Eduard Tubin – Symphonies No. 4 and No. 7
Alba Records 2001
Estonian National Symphony Orchestra
Conductor ARVO VOLMER
Eduard Tubin (1905–1982)
Complete Symphonies vol. 3
Symphony No. 4 (Lyrical)
Symphony No. 7
Neeme Järvi’s BIS recording of Tubin’s glorious Fourth Symphony, taken from an indifferently played and distantly recorded live concert in Bergen, Norway, represented the Achilles heel of his otherwise excellent complete cycle. This splendid new version thus fills a major gap in the Tubin discography. Interestingly enough, the piece bears a striking resemblance (conceptually, if not thematically) to the Fifth Symphony of Vaughan Williams, a work Tubin could not have known as both symphonies were completed in exactly the same year (1943), in the midst of World War II.
Like the Vaughan Williams, Tubin’s Fourth explores his own personal brand of lyricism to its utmost limits in music of extraordinary surface beauty and spiritual depth. Arno Volmer and the Estonian National Symphony Orchestra play it with genuine passion and impressive technical accomplishment. The strings, in particular, have the purity of tone and luminous quality that this music demands, and the entry of the harp in the slow movement adds a special touch of poetry and raptness of expression that’s quite unforgettable. If you don’t know this extraordinary work and you relish the Vaughan Williams, or say, Sibelius’ Sixth, you really must give Tubin a listen.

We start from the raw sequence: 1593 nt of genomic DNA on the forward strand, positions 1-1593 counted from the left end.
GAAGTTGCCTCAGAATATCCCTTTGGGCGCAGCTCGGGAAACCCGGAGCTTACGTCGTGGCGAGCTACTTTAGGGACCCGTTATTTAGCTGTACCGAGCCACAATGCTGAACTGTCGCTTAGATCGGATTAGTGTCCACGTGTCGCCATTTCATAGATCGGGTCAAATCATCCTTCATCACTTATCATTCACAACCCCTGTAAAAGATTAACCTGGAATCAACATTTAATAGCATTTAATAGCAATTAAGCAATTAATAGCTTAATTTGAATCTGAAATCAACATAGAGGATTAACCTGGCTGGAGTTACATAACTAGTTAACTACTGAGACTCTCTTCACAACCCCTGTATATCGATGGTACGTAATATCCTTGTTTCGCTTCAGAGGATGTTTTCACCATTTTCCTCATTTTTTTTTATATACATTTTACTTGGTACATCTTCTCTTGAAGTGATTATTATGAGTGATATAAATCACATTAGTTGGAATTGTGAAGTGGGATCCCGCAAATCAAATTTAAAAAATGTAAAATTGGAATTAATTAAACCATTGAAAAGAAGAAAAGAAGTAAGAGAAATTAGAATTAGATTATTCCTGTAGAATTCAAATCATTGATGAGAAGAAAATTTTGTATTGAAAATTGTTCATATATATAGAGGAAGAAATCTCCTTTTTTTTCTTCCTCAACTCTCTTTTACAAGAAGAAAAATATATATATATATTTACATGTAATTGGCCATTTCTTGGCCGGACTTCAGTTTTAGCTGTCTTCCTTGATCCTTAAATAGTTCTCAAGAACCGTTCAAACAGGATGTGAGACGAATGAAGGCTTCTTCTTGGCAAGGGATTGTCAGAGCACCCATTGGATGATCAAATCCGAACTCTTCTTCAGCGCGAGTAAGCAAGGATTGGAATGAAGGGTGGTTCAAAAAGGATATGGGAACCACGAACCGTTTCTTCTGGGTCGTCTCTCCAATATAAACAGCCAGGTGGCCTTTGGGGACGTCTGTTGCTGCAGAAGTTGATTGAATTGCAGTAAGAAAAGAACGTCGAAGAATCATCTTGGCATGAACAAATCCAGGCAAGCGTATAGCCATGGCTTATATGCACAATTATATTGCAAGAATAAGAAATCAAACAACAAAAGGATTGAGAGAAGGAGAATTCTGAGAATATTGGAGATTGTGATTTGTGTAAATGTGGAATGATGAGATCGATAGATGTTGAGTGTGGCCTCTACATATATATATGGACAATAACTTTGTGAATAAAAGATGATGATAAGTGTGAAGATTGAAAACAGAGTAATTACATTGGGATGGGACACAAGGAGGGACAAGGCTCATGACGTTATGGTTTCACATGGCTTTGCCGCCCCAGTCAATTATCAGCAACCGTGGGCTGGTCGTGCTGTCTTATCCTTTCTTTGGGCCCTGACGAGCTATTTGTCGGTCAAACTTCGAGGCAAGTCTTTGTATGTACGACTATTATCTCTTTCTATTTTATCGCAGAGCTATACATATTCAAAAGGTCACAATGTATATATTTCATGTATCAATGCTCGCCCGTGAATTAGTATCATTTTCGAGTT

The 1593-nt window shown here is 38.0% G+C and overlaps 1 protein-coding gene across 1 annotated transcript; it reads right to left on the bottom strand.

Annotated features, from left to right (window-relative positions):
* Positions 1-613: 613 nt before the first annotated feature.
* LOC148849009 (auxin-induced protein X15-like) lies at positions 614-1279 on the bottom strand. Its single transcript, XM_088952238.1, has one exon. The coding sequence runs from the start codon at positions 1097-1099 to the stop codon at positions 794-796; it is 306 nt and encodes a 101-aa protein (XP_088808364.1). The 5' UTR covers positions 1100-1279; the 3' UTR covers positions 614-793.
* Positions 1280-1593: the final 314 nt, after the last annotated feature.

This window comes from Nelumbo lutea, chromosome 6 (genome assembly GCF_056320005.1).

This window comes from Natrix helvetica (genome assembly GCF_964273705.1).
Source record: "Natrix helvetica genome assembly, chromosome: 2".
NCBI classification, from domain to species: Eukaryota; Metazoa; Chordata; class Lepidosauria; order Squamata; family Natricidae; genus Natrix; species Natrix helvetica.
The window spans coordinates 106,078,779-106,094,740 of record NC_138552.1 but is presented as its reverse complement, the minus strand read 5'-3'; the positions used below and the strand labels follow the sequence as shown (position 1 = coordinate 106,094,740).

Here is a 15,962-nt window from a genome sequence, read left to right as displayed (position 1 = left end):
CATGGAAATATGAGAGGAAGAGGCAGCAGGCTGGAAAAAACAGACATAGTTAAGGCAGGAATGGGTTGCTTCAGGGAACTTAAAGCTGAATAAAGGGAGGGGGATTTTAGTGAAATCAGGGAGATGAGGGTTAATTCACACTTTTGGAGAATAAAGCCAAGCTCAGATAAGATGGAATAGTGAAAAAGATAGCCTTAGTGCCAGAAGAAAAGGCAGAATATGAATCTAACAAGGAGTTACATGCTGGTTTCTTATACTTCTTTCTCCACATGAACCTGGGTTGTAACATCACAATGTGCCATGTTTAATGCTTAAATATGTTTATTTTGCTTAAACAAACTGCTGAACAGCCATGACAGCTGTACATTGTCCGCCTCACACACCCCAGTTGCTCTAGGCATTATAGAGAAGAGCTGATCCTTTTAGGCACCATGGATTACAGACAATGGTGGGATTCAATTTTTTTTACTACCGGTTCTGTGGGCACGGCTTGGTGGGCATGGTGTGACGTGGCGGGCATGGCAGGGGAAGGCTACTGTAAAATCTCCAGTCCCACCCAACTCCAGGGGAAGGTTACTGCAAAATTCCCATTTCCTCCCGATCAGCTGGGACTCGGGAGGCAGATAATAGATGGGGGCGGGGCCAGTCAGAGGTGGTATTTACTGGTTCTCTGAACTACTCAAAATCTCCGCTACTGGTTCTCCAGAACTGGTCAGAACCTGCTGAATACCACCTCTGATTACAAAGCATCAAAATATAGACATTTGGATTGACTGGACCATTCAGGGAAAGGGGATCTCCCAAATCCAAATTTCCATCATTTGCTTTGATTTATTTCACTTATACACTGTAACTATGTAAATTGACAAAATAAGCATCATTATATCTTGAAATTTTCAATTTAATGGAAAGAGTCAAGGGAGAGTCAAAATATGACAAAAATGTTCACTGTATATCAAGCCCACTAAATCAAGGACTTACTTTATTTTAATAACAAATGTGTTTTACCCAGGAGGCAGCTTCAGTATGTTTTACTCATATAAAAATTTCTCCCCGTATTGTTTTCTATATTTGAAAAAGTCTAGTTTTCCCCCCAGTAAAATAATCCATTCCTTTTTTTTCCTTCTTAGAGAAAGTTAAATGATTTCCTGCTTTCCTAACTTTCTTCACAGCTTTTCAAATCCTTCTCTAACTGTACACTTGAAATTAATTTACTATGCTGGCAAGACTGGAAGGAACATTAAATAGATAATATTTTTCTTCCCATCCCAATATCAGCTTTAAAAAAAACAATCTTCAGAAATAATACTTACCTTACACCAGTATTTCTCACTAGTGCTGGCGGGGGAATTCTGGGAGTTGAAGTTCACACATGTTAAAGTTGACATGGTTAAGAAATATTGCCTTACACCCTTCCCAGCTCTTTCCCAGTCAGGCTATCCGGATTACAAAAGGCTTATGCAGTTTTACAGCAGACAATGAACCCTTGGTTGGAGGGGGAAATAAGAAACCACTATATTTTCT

By the time he came to write his Seventh Symphony in 1958, Tubin had been living in exile in Sweden for more than a decade. Like the Fourth, the Seventh uses a traditional-sized orchestra albeit with even fewer “extras” (no harp, and timpani only in the finale). The style may be more acerbic, rather like Honegger in its characterful use of spiky dissonance and in its increasingly contrapuntal demeanor, but those bittersweet melodies moving over a narrow range, married to an orchestral sonority focused on the ensemble’s middle register, mark the work as pure Tubin. Järvi’s recording of this symphony is excellent, but then so is this newcomer. Volmer’s slightly broader tempos in the outer movements give the composer’s tangy harmony more time to bite, and the Estonians bring a greater sense of terror to the march-like finale’s emphatic closing bars. It’s great in any case to have a different, equally valid view, with playing and sound that in every way match the superlative standard of the BIS recording. Fabulous!
(David Hurwitz. Classics Today)